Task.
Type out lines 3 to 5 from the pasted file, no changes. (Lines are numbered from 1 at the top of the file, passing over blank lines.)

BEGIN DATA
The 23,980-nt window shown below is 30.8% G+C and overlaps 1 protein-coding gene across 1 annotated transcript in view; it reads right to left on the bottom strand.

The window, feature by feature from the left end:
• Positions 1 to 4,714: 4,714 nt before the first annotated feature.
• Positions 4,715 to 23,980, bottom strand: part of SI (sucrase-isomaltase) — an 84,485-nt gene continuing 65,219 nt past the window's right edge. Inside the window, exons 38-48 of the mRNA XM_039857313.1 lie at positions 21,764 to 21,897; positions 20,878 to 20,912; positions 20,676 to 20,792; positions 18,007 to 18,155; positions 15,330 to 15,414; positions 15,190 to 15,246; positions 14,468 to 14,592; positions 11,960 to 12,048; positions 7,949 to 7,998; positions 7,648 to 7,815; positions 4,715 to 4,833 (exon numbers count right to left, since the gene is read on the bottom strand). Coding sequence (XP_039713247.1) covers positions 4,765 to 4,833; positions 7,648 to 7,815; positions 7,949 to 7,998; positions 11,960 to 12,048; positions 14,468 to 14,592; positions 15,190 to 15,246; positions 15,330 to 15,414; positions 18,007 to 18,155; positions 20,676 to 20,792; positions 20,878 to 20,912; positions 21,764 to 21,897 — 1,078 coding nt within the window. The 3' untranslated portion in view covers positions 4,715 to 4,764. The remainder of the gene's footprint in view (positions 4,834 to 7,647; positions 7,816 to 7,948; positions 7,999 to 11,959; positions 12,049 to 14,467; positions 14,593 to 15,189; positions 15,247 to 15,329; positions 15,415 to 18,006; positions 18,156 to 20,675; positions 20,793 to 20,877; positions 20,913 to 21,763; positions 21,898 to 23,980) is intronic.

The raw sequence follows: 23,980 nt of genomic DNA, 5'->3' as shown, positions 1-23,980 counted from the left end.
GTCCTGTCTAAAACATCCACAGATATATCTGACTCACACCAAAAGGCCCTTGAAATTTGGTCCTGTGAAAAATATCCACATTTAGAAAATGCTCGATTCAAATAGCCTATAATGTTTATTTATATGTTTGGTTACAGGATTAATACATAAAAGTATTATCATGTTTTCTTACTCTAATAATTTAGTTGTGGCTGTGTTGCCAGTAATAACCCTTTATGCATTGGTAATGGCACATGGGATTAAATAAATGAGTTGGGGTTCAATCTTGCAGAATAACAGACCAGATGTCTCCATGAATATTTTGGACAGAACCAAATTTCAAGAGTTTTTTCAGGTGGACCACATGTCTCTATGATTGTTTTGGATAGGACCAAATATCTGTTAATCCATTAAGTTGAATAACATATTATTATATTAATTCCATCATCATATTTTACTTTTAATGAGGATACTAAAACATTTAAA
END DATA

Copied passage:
• Positions 1 to 4,714: 4,714 nt before the first annotated feature.
• Positions 4,715 to 23,980, bottom strand: part of SI (sucrase-isomaltase) — an 84,485-nt gene continuing 65,219 nt past the window's right edge. Inside the window, exons 38-48 of the mRNA XM_039857313.1 lie at positions 21,764 to 21,897; positions 20,878 to 20,912; positions 20,676 to 20,792; positions 18,007 to 18,155; positions 15,330 to 15,414; positions 15,190 to 15,246; positions 14,468 to 14,592; positions 11,960 to 12,048; positions 7,949 to 7,998; positions 7,648 to 7,815; positions 4,715 to 4,833 (exon numbers count right to left, since the gene is read on the bottom strand). Coding sequence (XP_039713247.1) covers positions 4,765 to 4,833; positions 7,648 to 7,815; positions 7,949 to 7,998; positions 11,960 to 12,048; positions 14,468 to 14,592; positions 15,190 to 15,246; positions 15,330 to 15,414; positions 18,007 to 18,155; positions 20,676 to 20,792; positions 20,878 to 20,912; positions 21,764 to 21,897 — 1,078 coding nt within the window. The 3' untranslated portion in view covers positions 4,715 to 4,764. The remainder of the gene's footprint in view (positions 4,834 to 7,647; positions 7,816 to 7,948; positions 7,999 to 11,959; positions 12,049 to 14,467; positions 14,593 to 15,189; positions 15,247 to 15,329; positions 15,415 to 18,006; positions 18,156 to 20,675; positions 20,793 to 20,877; positions 20,913 to 21,763; positions 21,898 to 23,980) is intronic.

The raw sequence follows: 23,980 nt of genomic DNA, 5'->3' as shown, positions 1-23,980 counted from the left end.